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Jamie Jones

Daisy Chain Hitch for Rigging?

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I have seen a few youtube videos of Arborist using the Daisy Chain Hitch for Rigging, when rigging down the main stem... It is not a recognised knot on the NPTC Rigging course I have done..

So I wondered if others in the UK are using this type of knot with their rigging?

**Being used in Rigging: See Here:


**How To Tie the Daisy Chain Hitch: See Here:



Whats the Pro's & Con's of using it????

It looks like a good easy knot for the groundie to untie..

Edited by Jamie Jones

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I use it, usually for bits on the tail of my climbing line now but have used it loads for bigger stuff. Never had a problem. Don’t use it for serious chunking just because the tails dangle in the way of stuff. Being easy to untie is a huge plus.

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Me too, I saw Patrick on YouTube as well. I actually like it more than a steel biner because you are not having to work out which way the gate lies and arrange it to not cross load when tying, and then when it's being undone there is nothing to catch once the knot is undone.

 

I don't think it's particularly quicker to tie than a bowline but definitely quicker and easier to find the tail and undo.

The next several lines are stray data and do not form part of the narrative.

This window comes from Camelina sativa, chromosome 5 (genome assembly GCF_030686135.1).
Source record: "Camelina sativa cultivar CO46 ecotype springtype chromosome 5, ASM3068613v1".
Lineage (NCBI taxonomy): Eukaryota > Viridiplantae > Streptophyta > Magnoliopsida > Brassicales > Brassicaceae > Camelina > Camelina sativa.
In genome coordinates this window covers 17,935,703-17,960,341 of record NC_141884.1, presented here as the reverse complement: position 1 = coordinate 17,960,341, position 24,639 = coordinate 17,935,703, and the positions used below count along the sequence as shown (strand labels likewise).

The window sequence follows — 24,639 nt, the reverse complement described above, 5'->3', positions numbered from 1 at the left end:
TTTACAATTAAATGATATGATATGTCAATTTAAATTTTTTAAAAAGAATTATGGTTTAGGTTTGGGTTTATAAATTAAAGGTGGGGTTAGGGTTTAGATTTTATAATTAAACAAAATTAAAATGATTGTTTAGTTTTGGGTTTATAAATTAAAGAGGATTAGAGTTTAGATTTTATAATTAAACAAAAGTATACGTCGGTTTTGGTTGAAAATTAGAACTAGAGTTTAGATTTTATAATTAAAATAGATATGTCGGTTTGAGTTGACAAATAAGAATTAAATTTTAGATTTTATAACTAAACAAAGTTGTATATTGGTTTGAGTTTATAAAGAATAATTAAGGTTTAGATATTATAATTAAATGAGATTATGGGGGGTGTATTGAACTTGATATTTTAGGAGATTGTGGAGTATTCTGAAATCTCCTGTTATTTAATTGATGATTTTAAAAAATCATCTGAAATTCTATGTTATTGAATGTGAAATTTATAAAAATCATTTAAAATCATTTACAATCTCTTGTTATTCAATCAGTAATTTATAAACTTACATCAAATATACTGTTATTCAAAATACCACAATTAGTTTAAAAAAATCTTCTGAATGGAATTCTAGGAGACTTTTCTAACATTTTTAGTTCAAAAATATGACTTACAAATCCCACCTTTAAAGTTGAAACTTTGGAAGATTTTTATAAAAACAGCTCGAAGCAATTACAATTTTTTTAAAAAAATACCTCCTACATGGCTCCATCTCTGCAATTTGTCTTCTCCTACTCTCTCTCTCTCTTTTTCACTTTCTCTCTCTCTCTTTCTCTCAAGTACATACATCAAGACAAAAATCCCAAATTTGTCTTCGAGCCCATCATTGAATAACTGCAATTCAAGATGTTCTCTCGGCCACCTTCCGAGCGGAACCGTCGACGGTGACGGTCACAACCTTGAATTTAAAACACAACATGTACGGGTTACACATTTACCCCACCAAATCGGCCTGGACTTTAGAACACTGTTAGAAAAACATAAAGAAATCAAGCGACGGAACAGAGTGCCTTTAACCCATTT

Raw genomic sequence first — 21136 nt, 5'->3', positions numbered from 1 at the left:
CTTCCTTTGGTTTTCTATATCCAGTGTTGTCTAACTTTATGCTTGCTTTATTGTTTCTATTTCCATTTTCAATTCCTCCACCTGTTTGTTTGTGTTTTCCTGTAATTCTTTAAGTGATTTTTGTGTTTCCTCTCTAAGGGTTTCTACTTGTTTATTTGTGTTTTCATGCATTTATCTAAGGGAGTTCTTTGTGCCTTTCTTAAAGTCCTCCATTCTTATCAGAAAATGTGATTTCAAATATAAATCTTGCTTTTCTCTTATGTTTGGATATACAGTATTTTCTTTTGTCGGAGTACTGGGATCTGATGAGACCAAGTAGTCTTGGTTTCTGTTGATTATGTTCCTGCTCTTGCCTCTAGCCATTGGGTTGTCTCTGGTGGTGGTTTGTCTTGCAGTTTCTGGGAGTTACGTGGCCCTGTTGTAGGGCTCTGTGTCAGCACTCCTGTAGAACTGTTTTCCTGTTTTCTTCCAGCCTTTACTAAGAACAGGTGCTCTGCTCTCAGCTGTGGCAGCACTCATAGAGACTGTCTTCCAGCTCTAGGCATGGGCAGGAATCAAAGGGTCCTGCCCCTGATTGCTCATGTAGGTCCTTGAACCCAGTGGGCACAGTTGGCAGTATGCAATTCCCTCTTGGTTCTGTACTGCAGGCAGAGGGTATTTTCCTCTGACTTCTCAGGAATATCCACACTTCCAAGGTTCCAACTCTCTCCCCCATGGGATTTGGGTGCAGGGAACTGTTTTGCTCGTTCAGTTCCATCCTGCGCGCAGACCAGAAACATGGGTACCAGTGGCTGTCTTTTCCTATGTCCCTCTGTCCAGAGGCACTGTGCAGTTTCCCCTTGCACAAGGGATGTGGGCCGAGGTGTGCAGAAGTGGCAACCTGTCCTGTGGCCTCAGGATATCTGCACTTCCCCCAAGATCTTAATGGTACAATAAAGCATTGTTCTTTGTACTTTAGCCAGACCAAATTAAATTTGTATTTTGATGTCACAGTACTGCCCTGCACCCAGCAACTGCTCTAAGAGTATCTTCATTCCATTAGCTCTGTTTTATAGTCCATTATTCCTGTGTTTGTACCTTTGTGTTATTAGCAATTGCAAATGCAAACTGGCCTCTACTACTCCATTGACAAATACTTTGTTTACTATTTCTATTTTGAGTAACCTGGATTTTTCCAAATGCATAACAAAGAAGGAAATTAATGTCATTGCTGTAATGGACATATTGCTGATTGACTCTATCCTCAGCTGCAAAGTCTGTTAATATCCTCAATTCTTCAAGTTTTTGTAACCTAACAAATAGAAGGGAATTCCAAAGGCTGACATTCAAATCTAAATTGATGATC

I just make sure to show people the knot on the ground first, otherwise it looks really confusing when you first send it down.

 

 

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Looks good.

Must admit we use steel crab for nearly everything.

 

This looks like it would work well untying wise for pulling applications when you have to crank the pressure up?

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Yeah definitely, the loops near the branch tighten but if you put 4 or 5 loops then the outer ones are loose. By the time you are pulling the tight bit apart you have a good old tail to get hold of and yank.

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37 minutes ago, sime42 said:

Looks very good. Reminds me of the Highway Man's Hitch.

It is easier to remember than the highwayman’s which I forget how to tie five minutes after copying it from the knot book, I use it  and have shown it to the boss but old dogs and new tricks...

 

The thing is it benefits me  over scrabbling about trying to release the running bowline but it also speeds the job up.

 

I first saw it on that youtube video when it was shown here a few years ago.

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